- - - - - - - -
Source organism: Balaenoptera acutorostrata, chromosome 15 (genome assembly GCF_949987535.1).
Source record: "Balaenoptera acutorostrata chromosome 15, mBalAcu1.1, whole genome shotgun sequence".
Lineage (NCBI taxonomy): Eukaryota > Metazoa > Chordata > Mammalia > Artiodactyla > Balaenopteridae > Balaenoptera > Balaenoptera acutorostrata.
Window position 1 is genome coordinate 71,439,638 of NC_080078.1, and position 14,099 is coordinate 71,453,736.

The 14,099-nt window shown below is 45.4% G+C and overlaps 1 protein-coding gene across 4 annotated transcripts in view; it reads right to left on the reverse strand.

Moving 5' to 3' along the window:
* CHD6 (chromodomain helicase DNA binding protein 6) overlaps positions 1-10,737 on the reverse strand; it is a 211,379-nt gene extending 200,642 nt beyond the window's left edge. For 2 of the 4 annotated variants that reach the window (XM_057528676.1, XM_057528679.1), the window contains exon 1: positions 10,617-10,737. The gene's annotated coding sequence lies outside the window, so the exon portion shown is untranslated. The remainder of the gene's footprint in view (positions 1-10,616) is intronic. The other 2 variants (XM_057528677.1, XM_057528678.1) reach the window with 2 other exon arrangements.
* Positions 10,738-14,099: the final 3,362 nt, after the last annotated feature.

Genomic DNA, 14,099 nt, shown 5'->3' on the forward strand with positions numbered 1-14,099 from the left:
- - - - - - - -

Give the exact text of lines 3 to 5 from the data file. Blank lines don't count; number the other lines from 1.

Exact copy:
Lineage (NCBI taxonomy): Eukaryota > Metazoa > Chordata > Mammalia > Artiodactyla > Balaenopteridae > Balaenoptera > Balaenoptera acutorostrata.
Window position 1 is genome coordinate 71,439,638 of NC_080078.1, and position 14,099 is coordinate 71,453,736.

The 14,099-nt window shown below is 45.4% G+C and overlaps 1 protein-coding gene across 4 annotated transcripts in view; it reads right to left on the reverse strand.